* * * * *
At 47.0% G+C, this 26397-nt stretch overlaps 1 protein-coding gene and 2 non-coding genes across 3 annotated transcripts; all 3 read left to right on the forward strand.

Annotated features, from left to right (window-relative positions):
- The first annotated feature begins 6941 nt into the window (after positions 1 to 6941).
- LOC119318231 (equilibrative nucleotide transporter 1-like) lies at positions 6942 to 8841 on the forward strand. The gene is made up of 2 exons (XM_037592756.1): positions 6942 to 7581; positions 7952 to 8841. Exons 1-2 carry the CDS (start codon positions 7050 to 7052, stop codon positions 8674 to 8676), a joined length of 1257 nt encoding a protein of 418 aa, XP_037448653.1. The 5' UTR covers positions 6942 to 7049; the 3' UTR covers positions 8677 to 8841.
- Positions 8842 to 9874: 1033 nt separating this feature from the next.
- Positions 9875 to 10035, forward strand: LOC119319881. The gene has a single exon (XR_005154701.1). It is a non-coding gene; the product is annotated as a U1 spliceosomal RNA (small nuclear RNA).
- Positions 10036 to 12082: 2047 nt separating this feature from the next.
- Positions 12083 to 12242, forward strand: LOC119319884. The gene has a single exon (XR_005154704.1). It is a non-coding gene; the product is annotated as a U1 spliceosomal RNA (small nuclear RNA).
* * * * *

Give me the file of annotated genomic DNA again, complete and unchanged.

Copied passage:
At 47.0% G+C, this 26397-nt stretch overlaps 1 protein-coding gene and 2 non-coding genes across 3 annotated transcripts; all 3 read left to right on the forward strand.

Annotated features, from left to right (window-relative positions):
- The first annotated feature begins 6941 nt into the window (after positions 1 to 6941).
- LOC119318231 (equilibrative nucleotide transporter 1-like) lies at positions 6942 to 8841 on the forward strand. The gene is made up of 2 exons (XM_037592756.1): positions 6942 to 7581; positions 7952 to 8841. Exons 1-2 carry the CDS (start codon positions 7050 to 7052, stop codon positions 8674 to 8676), a joined length of 1257 nt encoding a protein of 418 aa, XP_037448653.1. The 5' UTR covers positions 6942 to 7049; the 3' UTR covers positions 8677 to 8841.
- Positions 8842 to 9874: 1033 nt separating this feature from the next.
- Positions 9875 to 10035, forward strand: LOC119319881. The gene has a single exon (XR_005154701.1). It is a non-coding gene; the product is annotated as a U1 spliceosomal RNA (small nuclear RNA).
- Positions 10036 to 12082: 2047 nt separating this feature from the next.
- Positions 12083 to 12242, forward strand: LOC119319884. The gene has a single exon (XR_005154704.1). It is a non-coding gene; the product is annotated as a U1 spliceosomal RNA (small nuclear RNA).